The present invention, in its preferred embodiment, involves techniques for accomplishing a sterile welding of plastic tubes, particularly wherein at least one of the plastic tubes might contain a fluid. The sterile welding is accomplished without the use of a conventional heated wafer. More particularly, in the preferred embodiment, the plastic tubes are placed in parallel orientation with respect to each other in the tube holding areas of side by side tube holders at a loading station. The tube holders include clamps which compress the tubes to create flattened areas free of any fluid. One of the tube holders is then laterally shifted in a stripping station while the clamps are in their engaged position to increase the fluid free area. The tube holders are then moved longitudinally to a cutting station where the tubes are cut by a cold cutting blade to create four cut or stub ends in the fluid free areas so that each stub end is also free of fluid. The tube holders are again moved longitudinally to a heating/melting station which has a heat source. Preferably, the tube holders are spread further apart to accommodate the heat source being between the four cut stub ends which then heats/melts the stub ends. The direction of longitudinal movement of the tube holders is then reversed. During this reverse movement, however, one of the tube holders is longitudinally shifted so that the tube holding areas become realigned disposing one stub end of one tube in line with a stub end of the other tube. These realigned stub ends are then pressed into contact with each other at a welding station by laterally moving the tube holders toward each other so that the heated/melted stub ends become welded together and form a unitary tube which can be opened by simple finger pressure at the weld site.

FIGS. 1-5 illustrate a device 10 for welding plastic tubes in accordance with a preferred embodiment of this invention. As shown therein, the device is a self-contained unit which has various stations for performing the tube loading, the tube stripping, the tube cutting, the stub end heating/melting and finally the welding of the realigned stub ends. The device 10 could be in the form of a housing having a base or support 42 for the various components and a hinged or removable cover (not shown) mounted to the support 42 during periods of non-use. FIG. 1 illustrates the device in the tube loading condition. As shown therein, a first tube holder 12 and a second tube holder 14 are located side by side. Each tube holder has a clamp 16,18 as later described.

FIG. 1 illustrates the clamps 16,18 in their closed condition. FIG. 2 shows the clamps 16,18 in the open condition. As illustrated, tube holder 12 includes first and second parallel tube holding areas 20,22 in the form of parallel slots that will accommodate the tubes T-1 T-2 to be welded. Similarly, tube holder 14 includes parallel tube holding areas 24,26 which are aligned with the corresponding first and second tube holding areas 20,22 of tube holder 12. Tubes T-1 and T-2 may be used for various known purposes. For example, as illustrated in FIGS. 1 and 2 each tube T-1, T-2 has a sealed end 28. As shown in FIG. 1 tube T-1 communicates with a bag 30 while tube T-2 communicate with a filter 32. Device 10 is used when it is desired to connect the bag 30 with the filter 32. This would necessitate cutting the tubes T-1, T-2 so that the portion of the tube T-1 leading from bag 30 would be connected to the portion of tube T-2 leading from filter 32. Bag 30 and filter 32 exemplify different members each having a tube. Other members, containers, devices, etc. could be used depending on the specific uses for which the invention may apply.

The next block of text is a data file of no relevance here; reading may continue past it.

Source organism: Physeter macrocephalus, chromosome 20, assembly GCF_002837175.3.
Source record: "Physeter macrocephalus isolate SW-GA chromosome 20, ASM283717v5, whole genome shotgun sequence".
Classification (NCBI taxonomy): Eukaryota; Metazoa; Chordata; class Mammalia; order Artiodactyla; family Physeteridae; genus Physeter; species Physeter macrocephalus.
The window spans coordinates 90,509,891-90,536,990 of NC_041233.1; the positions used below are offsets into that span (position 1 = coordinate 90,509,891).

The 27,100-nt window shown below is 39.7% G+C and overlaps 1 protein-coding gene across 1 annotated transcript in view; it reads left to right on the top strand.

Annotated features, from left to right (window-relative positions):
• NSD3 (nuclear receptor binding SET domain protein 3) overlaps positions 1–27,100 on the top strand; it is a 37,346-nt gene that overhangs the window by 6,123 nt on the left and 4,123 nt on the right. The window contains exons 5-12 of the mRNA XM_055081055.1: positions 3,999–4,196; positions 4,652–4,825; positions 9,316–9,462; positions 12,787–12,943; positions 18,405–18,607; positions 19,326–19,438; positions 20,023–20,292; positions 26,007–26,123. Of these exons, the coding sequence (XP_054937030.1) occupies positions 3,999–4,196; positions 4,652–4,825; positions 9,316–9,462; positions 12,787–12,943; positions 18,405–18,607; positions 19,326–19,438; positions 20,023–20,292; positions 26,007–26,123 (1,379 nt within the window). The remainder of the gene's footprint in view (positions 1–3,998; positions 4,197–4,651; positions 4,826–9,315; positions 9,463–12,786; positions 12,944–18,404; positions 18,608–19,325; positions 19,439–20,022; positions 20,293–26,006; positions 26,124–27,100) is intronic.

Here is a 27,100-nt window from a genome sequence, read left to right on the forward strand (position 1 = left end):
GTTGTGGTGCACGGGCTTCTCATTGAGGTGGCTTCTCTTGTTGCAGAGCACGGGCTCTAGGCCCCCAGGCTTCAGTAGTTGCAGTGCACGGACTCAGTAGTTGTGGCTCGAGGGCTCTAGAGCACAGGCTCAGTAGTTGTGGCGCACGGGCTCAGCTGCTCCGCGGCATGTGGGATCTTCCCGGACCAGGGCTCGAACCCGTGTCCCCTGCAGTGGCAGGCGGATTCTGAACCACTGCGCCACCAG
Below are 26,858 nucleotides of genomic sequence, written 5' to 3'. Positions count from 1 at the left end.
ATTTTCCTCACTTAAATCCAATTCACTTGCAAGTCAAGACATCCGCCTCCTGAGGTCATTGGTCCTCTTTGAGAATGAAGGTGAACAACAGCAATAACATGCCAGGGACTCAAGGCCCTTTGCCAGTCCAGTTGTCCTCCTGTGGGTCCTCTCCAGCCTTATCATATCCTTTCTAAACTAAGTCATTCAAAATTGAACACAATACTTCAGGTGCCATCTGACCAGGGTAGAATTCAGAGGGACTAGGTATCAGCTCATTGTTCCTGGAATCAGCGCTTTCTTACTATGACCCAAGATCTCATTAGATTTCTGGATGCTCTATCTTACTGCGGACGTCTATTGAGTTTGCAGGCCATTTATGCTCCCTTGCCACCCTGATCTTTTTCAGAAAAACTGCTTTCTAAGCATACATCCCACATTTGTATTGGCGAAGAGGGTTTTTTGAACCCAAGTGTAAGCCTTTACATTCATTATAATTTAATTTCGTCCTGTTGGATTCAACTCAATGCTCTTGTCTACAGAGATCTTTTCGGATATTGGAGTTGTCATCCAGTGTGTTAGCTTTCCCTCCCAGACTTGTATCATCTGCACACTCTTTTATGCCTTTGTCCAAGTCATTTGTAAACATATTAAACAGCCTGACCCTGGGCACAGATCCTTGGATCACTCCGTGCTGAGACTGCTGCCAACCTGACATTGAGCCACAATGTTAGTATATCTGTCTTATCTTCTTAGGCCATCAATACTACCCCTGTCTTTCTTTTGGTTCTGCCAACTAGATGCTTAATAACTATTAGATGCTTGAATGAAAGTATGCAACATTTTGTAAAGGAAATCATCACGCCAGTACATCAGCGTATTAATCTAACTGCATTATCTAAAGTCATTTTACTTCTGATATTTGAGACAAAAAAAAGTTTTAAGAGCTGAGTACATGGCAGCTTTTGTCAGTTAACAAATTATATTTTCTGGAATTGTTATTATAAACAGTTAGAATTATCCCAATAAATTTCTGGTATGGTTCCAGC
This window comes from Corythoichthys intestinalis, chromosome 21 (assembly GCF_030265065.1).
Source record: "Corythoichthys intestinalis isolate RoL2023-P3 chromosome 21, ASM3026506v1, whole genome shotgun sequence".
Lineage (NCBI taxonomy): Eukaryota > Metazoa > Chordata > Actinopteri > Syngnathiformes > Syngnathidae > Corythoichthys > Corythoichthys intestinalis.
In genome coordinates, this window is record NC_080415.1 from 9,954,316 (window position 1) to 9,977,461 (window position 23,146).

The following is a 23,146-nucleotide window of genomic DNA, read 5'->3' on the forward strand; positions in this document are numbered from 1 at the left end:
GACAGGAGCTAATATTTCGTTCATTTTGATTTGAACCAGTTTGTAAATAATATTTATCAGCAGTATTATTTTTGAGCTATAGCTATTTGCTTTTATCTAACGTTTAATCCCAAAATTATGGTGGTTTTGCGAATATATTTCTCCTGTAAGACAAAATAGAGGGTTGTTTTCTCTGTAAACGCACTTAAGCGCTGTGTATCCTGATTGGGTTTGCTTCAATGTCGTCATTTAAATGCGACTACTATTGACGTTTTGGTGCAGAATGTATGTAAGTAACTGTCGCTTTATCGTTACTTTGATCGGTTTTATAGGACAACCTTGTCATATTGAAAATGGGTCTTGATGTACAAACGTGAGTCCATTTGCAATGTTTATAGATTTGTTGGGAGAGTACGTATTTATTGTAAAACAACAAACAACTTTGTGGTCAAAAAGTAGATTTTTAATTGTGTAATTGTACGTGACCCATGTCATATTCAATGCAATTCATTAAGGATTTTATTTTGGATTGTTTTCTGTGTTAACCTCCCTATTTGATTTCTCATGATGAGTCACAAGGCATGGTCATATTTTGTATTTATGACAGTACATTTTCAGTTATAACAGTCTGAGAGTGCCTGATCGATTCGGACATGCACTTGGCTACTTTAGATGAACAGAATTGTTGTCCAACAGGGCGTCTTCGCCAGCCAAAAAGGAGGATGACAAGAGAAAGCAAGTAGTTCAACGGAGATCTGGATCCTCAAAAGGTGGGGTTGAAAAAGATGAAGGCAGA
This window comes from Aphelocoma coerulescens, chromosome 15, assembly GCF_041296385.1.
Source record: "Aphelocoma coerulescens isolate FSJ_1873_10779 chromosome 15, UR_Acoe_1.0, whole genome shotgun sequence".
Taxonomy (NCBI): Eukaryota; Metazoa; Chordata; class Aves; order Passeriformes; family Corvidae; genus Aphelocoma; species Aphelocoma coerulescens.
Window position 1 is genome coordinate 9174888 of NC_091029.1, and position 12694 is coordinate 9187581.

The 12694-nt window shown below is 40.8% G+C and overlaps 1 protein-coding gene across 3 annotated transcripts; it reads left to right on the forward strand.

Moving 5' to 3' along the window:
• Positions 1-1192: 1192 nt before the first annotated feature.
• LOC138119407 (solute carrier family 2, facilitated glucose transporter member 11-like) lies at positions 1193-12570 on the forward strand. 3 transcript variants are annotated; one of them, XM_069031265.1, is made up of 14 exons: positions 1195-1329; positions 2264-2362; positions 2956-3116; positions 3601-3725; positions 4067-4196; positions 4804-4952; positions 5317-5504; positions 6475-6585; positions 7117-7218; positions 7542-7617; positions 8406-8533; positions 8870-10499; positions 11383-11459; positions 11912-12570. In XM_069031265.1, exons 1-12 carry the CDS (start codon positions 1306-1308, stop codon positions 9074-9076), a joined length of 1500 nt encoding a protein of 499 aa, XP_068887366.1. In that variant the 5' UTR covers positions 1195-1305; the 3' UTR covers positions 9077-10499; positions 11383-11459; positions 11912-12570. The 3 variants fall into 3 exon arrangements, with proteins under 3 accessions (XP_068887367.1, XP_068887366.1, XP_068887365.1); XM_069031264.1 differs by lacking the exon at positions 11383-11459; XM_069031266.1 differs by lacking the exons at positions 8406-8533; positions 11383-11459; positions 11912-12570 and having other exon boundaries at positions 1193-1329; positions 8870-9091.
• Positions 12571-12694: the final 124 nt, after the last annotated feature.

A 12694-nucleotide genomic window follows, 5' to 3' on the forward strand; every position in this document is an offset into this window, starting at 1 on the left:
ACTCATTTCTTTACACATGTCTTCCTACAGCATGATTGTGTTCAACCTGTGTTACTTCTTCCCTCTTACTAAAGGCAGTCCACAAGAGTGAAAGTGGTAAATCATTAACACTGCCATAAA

In loading tubes T-1, T-2 each tube is placed into the slots or tube holding areas of each tube holder 12,14 with their sealed ends 28 protruding from the sides of the tube holders 12,14, as shown in FIG. 2.

Clamps 16,18 may take any suitable form. The aforenoted patents describe various clamps which could be used with this invention when used for creating a fluid free area. As illustrated each clamp includes a top half or portion 34 hinged to the bottom half or portion 36 and securely latched by clamp roller latch 38. The spacing between the clamp jaws is set at a fixed height that will compress the tubing so that no fluid will be expelled when the tubing is cut prior to heating and welding.

As shown in FIG. 5 the front face of the tube clamp jaws at upper and lower portions 34,36 are held flush against each other during tube loading to ensure that no fluid is trapped between the clamps. As a result, a fluid free area 40 is formed in each tube in the tube loading station.

It is to be understood that any suitable clamp mechanism may be used in the broad practice of this invention. Such clamp mechanism should have the capability of compressing the tube to form a fluid free area and have the capability of extending that fluid free area when the aligned clamp mechanisms are moved relatively apart in a lateral direction to thereby increase the length of the fluid free area.